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Was Offered Bribe To Frame CJI Ranjan Gogoi In Sexual Harassment Case: Lawyer For Rape Victim Against Asaram

Utsav Bains, the lawyer who represented a victim in the rape case against convicted self-styled godman Asaram Bapu, has claimed that “just a few days back” he was offered a bribe of Rs 1.5 crore to frame the Chief Justice of India Ranjan Gogoi in a sexual harassment case.

While opinions remain sharply divided in the legal fraternity on Chief Justice Ranjan Gogoi’s handling of the sexual harassment allegations leveled against him by his former staffer, the embarrassing episode involving the country’s highest judicial authority has now got a new twist.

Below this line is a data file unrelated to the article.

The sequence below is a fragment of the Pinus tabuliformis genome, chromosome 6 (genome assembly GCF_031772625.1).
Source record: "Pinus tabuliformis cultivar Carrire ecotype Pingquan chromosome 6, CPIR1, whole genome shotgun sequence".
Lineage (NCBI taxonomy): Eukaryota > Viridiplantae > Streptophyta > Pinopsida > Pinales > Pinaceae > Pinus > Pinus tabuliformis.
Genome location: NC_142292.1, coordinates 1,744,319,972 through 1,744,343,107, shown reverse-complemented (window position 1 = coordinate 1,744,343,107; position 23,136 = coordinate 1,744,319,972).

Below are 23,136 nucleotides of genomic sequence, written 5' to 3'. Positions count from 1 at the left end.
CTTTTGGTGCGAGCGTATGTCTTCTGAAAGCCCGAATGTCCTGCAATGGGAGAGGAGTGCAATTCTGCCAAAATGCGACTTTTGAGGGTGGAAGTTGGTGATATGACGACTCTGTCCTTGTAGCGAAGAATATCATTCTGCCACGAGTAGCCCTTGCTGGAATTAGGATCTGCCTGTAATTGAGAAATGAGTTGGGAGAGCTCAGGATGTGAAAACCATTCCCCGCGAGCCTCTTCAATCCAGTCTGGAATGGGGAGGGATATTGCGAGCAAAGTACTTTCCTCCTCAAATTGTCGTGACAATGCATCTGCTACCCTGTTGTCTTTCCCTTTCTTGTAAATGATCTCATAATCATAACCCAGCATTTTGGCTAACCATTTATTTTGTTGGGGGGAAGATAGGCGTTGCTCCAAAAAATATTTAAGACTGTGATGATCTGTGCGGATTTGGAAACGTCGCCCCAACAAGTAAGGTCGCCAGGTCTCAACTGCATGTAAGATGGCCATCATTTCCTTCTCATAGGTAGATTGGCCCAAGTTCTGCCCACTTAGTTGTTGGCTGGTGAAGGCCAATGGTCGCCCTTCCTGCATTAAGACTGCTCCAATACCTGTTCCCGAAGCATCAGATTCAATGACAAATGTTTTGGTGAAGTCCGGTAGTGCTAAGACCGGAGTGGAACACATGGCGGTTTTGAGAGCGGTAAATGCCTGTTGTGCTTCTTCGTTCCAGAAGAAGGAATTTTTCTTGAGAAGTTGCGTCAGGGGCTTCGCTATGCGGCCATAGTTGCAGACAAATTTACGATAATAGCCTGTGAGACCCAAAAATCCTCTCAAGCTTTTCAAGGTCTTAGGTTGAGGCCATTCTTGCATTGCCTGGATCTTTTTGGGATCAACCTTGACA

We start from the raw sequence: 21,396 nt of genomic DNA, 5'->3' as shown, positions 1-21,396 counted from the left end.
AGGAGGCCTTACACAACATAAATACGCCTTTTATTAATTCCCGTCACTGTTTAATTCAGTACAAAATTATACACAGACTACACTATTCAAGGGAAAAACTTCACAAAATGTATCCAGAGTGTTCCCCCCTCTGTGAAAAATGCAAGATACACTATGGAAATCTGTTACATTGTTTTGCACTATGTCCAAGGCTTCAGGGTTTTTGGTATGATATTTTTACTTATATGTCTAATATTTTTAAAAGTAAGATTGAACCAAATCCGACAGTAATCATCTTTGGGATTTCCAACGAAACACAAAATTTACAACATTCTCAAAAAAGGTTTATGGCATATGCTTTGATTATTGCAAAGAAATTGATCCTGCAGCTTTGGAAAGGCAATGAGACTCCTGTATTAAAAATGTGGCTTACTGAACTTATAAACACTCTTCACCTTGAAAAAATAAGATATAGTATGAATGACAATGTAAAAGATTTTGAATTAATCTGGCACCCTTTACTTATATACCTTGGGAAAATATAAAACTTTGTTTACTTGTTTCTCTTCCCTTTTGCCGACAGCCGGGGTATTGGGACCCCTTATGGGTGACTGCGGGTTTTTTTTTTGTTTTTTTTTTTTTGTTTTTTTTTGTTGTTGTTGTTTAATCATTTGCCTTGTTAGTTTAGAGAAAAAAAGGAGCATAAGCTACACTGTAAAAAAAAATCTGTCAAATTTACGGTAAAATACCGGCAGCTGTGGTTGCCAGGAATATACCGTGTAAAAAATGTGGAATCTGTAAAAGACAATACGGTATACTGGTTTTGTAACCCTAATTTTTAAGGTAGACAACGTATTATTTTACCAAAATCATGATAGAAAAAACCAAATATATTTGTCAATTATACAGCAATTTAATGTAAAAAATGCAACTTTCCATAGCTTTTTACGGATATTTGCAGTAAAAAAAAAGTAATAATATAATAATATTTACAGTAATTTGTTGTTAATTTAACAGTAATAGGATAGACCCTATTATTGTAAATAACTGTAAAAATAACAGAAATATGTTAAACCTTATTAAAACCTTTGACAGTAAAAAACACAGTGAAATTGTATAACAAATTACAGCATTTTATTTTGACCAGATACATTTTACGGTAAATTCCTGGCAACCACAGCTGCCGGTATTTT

Utsav Bains, the lawyer who represented a victim in the rape case against convicted self-styled godman Asaram Bapu, has claimed that “just a few days back” he was offered a bribe of Rs 1.5 crore to frame the Chief Justice in sexual harassment case. Though Bains has refused to reveal the identity of the person who approached him, he claims that he had turned the offer down as he suspected a “larger conspiracy to make the CJI resign”.

The dramatic claim by Bains comes in wake of Saturday’s unprecedented crisis that has engulfed the Supreme Court with the Chief Justice of India himself being accused of sexual harassment and criticised for convening an urgent hearing to essentially dismiss the allegations, attribute motives to his accuser and unambiguously point at a plot to “deactivate the office of the CJI”.